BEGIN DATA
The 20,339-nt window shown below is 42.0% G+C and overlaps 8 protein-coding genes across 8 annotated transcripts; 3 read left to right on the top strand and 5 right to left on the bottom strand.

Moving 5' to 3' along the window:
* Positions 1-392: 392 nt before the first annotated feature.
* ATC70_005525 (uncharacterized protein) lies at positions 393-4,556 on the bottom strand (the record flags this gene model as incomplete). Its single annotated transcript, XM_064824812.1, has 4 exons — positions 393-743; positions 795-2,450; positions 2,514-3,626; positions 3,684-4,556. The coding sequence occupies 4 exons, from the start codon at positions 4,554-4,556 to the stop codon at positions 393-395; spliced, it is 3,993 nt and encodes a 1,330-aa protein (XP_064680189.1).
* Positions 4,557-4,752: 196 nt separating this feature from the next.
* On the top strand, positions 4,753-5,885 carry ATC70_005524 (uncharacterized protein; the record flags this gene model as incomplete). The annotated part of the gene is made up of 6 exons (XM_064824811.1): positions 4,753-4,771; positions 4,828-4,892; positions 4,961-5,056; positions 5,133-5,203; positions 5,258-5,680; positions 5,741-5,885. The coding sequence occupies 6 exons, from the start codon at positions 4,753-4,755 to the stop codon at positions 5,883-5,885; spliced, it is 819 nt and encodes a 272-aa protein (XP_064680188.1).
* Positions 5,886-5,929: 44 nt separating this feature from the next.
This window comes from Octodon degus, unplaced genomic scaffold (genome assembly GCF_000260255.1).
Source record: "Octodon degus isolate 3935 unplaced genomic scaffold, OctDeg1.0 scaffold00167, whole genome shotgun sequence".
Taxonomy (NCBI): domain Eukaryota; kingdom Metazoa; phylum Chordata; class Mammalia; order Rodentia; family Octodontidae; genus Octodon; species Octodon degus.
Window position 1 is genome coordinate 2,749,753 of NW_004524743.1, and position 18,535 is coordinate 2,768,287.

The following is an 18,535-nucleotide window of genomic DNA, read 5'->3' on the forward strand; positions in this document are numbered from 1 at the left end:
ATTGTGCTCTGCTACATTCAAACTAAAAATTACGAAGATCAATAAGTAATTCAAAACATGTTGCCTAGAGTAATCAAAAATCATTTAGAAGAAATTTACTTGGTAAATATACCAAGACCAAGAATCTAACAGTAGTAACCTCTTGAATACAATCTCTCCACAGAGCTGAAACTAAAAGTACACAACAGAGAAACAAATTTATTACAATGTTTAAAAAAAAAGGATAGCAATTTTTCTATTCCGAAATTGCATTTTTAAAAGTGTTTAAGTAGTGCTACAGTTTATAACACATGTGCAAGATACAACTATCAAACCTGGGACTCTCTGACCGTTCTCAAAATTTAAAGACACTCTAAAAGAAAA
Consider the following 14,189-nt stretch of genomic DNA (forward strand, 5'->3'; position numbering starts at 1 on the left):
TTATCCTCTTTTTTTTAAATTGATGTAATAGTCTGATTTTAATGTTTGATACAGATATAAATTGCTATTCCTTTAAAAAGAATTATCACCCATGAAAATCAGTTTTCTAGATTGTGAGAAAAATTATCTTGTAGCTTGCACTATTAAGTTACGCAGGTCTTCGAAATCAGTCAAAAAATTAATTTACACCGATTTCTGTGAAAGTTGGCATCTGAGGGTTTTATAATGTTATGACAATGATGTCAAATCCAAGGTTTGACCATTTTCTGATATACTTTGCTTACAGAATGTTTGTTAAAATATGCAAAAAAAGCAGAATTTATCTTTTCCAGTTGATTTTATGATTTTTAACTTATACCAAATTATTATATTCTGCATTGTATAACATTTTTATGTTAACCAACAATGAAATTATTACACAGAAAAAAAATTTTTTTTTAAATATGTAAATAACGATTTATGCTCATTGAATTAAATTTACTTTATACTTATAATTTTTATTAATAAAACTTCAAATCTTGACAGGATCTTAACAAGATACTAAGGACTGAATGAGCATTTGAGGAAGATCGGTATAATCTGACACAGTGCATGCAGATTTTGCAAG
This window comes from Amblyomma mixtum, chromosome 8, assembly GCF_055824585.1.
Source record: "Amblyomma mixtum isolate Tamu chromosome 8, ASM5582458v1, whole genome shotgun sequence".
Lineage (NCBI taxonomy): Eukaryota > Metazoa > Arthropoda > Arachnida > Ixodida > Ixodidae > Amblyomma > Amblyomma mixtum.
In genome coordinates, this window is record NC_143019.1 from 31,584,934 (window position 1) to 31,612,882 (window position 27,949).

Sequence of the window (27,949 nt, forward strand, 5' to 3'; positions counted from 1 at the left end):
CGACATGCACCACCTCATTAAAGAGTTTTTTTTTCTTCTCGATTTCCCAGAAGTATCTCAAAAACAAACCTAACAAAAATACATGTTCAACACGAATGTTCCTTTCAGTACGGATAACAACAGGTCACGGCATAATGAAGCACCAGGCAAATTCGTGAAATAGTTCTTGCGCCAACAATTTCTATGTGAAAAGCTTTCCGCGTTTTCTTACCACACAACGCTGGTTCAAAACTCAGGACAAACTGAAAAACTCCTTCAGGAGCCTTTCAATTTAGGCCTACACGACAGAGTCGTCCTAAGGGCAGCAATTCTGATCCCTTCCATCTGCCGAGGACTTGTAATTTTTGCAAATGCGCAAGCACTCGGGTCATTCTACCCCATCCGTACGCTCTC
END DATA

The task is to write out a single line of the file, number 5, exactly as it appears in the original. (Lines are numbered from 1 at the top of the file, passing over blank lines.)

* Positions 4,557-4,752: 196 nt separating this feature from the next.